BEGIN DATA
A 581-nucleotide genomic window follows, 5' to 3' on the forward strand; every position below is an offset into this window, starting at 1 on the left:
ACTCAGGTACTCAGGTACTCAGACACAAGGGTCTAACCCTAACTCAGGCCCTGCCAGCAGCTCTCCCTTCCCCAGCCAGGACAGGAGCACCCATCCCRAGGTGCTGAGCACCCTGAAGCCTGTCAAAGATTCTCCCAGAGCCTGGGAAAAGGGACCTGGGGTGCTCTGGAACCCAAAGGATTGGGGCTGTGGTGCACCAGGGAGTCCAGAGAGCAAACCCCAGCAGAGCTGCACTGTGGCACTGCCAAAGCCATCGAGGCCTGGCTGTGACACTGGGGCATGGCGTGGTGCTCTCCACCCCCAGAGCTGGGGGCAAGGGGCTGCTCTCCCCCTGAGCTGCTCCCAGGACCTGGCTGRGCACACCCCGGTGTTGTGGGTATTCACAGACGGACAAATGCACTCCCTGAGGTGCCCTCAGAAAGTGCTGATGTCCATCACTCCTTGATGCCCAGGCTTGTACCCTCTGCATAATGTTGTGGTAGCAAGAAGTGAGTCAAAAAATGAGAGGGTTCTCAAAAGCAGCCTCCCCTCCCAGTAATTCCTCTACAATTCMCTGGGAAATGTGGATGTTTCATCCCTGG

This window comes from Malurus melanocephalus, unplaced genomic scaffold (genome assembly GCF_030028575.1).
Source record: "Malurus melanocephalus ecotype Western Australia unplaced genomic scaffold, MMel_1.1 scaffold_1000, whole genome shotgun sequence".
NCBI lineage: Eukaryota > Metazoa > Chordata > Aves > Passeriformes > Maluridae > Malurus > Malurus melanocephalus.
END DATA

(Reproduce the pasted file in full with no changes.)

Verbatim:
A 581-nucleotide genomic window follows, 5' to 3' on the forward strand; every position below is an offset into this window, starting at 1 on the left:
ACTCAGGTACTCAGGTACTCAGACACAAGGGTCTAACCCTAACTCAGGCCCTGCCAGCAGCTCTCCCTTCCCCAGCCAGGACAGGAGCACCCATCCCRAGGTGCTGAGCACCCTGAAGCCTGTCAAAGATTCTCCCAGAGCCTGGGAAAAGGGACCTGGGGTGCTCTGGAACCCAAAGGATTGGGGCTGTGGTGCACCAGGGAGTCCAGAGAGCAAACCCCAGCAGAGCTGCACTGTGGCACTGCCAAAGCCATCGAGGCCTGGCTGTGACACTGGGGCATGGCGTGGTGCTCTCCACCCCCAGAGCTGGGGGCAAGGGGCTGCTCTCCCCCTGAGCTGCTCCCAGGACCTGGCTGRGCACACCCCGGTGTTGTGGGTATTCACAGACGGACAAATGCACTCCCTGAGGTGCCCTCAGAAAGTGCTGATGTCCATCACTCCTTGATGCCCAGGCTTGTACCCTCTGCATAATGTTGTGGTAGCAAGAAGTGAGTCAAAAAATGAGAGGGTTCTCAAAAGCAGCCTCCCCTCCCAGTAATTCCTCTACAATTCMCTGGGAAATGTGGATGTTTCATCCCTGG

This window comes from Malurus melanocephalus, unplaced genomic scaffold (genome assembly GCF_030028575.1).
Source record: "Malurus melanocephalus ecotype Western Australia unplaced genomic scaffold, MMel_1.1 scaffold_1000, whole genome shotgun sequence".
NCBI lineage: Eukaryota > Metazoa > Chordata > Aves > Passeriformes > Maluridae > Malurus > Malurus melanocephalus.